On Wednesday, Washington announced that they have signed Jon Bostic, a six-year veteran. The 'Skins also officially placed Foster on injured reserve.
Bostic was a 2013 second-round pick of the Bears out of Florida. He's since bounced around to New England, Detroit, Indianapolis, and Pittsburgh, where he started 14 times for the Steelers in 2018 and posted 73 tackles. He's been traded twice in his career and missed all of 2016 with a foot injury.
So, what does the move accomplish for the Redskins?
Well, Bostic — or any other free agent signing at this point — isn't going to have close to the level of talent and potential that Foster had. However, getting another option at linebacker was necessary for the Burgundy and Gold, and the 28-year-old has played in 30 contests over the past two years, so he's relatively established.
Yes, he's far from a gamechanger, considering he has just one interception and 5.5 sacks as a pro. But he's regarded as a solid run defender and tackler and should at least push Mason Foster and Shaun Dion Hamilton. His presence also could alleviate some of the pressure that would've been on rookie Cole Holcomb.
Signing a defender who's been with five franchises in six years isn't exactly inspiring, but Bostic has experience as a starter and could give the Redskins useful snaps on first and second down at a minimum. Now it's on him to take advantage of the opportunity he's been given.
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You may not know the exact dates of the Redskins' two matchups with the Giants this season, which will take place Sep. 29 and Dec. 22 in 2019. But Landon Collins sure does.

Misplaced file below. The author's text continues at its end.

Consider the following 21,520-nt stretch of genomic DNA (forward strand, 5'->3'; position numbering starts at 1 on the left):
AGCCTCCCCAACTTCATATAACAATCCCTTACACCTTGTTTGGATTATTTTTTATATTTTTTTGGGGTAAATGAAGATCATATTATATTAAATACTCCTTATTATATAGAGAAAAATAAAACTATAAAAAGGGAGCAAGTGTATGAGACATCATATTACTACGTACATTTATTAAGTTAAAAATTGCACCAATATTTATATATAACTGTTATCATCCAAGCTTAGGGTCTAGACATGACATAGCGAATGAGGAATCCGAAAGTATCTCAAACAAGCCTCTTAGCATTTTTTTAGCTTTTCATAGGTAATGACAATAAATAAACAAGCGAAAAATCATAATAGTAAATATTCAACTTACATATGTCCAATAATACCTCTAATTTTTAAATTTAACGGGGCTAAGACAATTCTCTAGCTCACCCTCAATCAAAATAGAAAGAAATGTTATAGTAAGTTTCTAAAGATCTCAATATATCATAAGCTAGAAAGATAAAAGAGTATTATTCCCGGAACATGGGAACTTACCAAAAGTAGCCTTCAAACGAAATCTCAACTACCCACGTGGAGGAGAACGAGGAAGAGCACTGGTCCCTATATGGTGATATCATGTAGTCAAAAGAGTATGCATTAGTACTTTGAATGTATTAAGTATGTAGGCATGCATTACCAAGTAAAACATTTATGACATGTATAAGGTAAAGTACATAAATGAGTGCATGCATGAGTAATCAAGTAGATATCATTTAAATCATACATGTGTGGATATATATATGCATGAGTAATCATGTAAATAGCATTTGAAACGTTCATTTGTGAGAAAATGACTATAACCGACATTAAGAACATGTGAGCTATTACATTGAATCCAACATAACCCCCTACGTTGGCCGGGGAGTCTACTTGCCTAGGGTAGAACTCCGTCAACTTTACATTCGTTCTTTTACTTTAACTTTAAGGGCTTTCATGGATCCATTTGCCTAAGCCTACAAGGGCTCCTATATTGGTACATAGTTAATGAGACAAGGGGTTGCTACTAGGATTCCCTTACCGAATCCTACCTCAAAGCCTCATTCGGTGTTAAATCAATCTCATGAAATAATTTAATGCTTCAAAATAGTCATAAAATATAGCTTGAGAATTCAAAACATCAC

"I'm gonna circle it for the next six years," the 'Skins new safety told ESPN in a recent interview.
No, Collins isn't circling those dates from now until 2024 because he wants to be very organized and ensure he doesn't have any scheduling conflicts. He's doing it because he's dying to get revenge on his former team, who let him leave as a free agent in part because of their "culture change," according to him.
"All we wanted to do was win, and we spoke up because we had to get them to listen to us," Collins told ESPN, referring to himself and other now ex-Giants like Odell Beckham and Damon Harrison. "I think we were too vocal, and that platform was bigger than the Giants... If it's not good media, they don't want that kind of media."
In addition to the organization wanting to go in a different direction culture-wise, New York didn't want to pay the amount of money the Redskins ended up paying for Collins because he wasn't an ideal fit in their defense. The 25-year-old pushes back against the idea that he's strictly a "box safety," though, as do current and former players.
Interestingly enough, Collins isn't the only member of the Redskins' secondary who's in D.C. thanks to a decision by Dave Gettleman. Gettleman was also the same guy who decided the Panthers needed to move on from Josh Norman in April 2016.
Collins, for one, doesn't sound like he'll miss Gettleman at all. The defender didn't love how the GM consistently failed to make an effort to connect personally with his players.
"I don't know him, he don't know me, that's kind of how it just kind of was," he explained.
All that, however, doesn't matter anymore. Collins is going to be the foundation of the Redskins' defense for quite some time, and that's a challenge he's ready to accept.
"I'm on a team that loves me and wanted me here," he said.